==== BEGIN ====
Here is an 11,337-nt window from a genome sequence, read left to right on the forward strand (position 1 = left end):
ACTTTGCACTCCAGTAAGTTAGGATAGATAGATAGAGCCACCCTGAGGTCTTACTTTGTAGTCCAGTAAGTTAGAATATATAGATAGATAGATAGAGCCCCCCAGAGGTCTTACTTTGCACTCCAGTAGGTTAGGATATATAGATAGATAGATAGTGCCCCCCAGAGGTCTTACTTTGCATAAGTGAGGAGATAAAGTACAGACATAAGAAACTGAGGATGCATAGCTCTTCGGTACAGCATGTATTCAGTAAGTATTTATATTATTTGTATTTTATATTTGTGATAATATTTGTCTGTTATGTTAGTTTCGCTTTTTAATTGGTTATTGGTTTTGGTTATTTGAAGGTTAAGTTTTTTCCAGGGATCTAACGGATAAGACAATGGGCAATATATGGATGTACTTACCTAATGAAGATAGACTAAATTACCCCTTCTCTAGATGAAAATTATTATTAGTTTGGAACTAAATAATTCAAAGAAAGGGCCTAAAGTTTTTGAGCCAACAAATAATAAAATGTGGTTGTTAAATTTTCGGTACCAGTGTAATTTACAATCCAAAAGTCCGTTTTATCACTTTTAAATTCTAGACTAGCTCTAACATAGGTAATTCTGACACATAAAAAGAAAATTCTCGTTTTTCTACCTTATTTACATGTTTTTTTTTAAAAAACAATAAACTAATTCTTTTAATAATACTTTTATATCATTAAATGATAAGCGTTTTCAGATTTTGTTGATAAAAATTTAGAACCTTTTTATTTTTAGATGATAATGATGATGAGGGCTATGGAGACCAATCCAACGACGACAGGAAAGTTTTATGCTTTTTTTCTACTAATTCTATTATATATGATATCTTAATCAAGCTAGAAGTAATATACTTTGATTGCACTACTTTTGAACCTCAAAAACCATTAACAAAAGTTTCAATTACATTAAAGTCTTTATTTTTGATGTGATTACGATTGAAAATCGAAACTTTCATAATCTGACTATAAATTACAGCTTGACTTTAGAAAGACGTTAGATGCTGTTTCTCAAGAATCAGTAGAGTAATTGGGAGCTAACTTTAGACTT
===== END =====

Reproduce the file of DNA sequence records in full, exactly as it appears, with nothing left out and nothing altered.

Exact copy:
Here is an 11,337-nt window from a genome sequence, read left to right on the forward strand (position 1 = left end):
ACTTTGCACTCCAGTAAGTTAGGATAGATAGATAGAGCCACCCTGAGGTCTTACTTTGTAGTCCAGTAAGTTAGAATATATAGATAGATAGATAGAGCCCCCCAGAGGTCTTACTTTGCACTCCAGTAGGTTAGGATATATAGATAGATAGATAGTGCCCCCCAGAGGTCTTACTTTGCATAAGTGAGGAGATAAAGTACAGACATAAGAAACTGAGGATGCATAGCTCTTCGGTACAGCATGTATTCAGTAAGTATTTATATTATTTGTATTTTATATTTGTGATAATATTTGTCTGTTATGTTAGTTTCGCTTTTTAATTGGTTATTGGTTTTGGTTATTTGAAGGTTAAGTTTTTTCCAGGGATCTAACGGATAAGACAATGGGCAATATATGGATGTACTTACCTAATGAAGATAGACTAAATTACCCCTTCTCTAGATGAAAATTATTATTAGTTTGGAACTAAATAATTCAAAGAAAGGGCCTAAAGTTTTTGAGCCAACAAATAATAAAATGTGGTTGTTAAATTTTCGGTACCAGTGTAATTTACAATCCAAAAGTCCGTTTTATCACTTTTAAATTCTAGACTAGCTCTAACATAGGTAATTCTGACACATAAAAAGAAAATTCTCGTTTTTCTACCTTATTTACATGTTTTTTTTTAAAAAACAATAAACTAATTCTTTTAATAATACTTTTATATCATTAAATGATAAGCGTTTTCAGATTTTGTTGATAAAAATTTAGAACCTTTTTATTTTTAGATGATAATGATGATGAGGGCTATGGAGACCAATCCAACGACGACAGGAAAGTTTTATGCTTTTTTTCTACTAATTCTATTATATATGATATCTTAATCAAGCTAGAAGTAATATACTTTGATTGCACTACTTTTGAACCTCAAAAACCATTAACAAAAGTTTCAATTACATTAAAGTCTTTATTTTTGATGTGATTACGATTGAAAATCGAAACTTTCATAATCTGACTATAAATTACAGCTTGACTTTAGAAAGACGTTAGATGCTGTTTCTCAAGAATCAGTAGAGTAATTGGGAGCTAACTTTAGACTT